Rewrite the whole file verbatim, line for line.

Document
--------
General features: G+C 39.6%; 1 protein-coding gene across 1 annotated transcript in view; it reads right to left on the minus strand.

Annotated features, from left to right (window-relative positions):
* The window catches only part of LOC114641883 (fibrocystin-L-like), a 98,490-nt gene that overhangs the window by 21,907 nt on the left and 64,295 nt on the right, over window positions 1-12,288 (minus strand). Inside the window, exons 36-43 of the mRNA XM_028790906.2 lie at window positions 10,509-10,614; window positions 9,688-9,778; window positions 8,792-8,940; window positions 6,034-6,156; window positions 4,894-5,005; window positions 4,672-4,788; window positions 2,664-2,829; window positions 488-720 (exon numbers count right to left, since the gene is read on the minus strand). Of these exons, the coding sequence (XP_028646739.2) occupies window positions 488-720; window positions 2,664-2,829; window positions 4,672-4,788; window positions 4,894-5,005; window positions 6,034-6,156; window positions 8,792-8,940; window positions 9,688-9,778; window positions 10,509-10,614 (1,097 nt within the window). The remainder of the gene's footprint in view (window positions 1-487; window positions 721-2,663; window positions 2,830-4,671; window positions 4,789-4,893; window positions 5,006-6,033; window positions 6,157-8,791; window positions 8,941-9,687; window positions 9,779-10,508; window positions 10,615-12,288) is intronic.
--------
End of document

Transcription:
General features: G+C 39.6%; 1 protein-coding gene across 1 annotated transcript in view; it reads right to left on the minus strand.

Annotated features, from left to right (window-relative positions):
* The window catches only part of LOC114641883 (fibrocystin-L-like), a 98,490-nt gene that overhangs the window by 21,907 nt on the left and 64,295 nt on the right, over window positions 1-12,288 (minus strand). Inside the window, exons 36-43 of the mRNA XM_028790906.2 lie at window positions 10,509-10,614; window positions 9,688-9,778; window positions 8,792-8,940; window positions 6,034-6,156; window positions 4,894-5,005; window positions 4,672-4,788; window positions 2,664-2,829; window positions 488-720 (exon numbers count right to left, since the gene is read on the minus strand). Of these exons, the coding sequence (XP_028646739.2) occupies window positions 488-720; window positions 2,664-2,829; window positions 4,672-4,788; window positions 4,894-5,005; window positions 6,034-6,156; window positions 8,792-8,940; window positions 9,688-9,778; window positions 10,509-10,614 (1,097 nt within the window). The remainder of the gene's footprint in view (window positions 1-487; window positions 721-2,663; window positions 2,830-4,671; window positions 4,789-4,893; window positions 5,006-6,033; window positions 6,157-8,791; window positions 8,941-9,687; window positions 9,779-10,508; window positions 10,615-12,288) is intronic.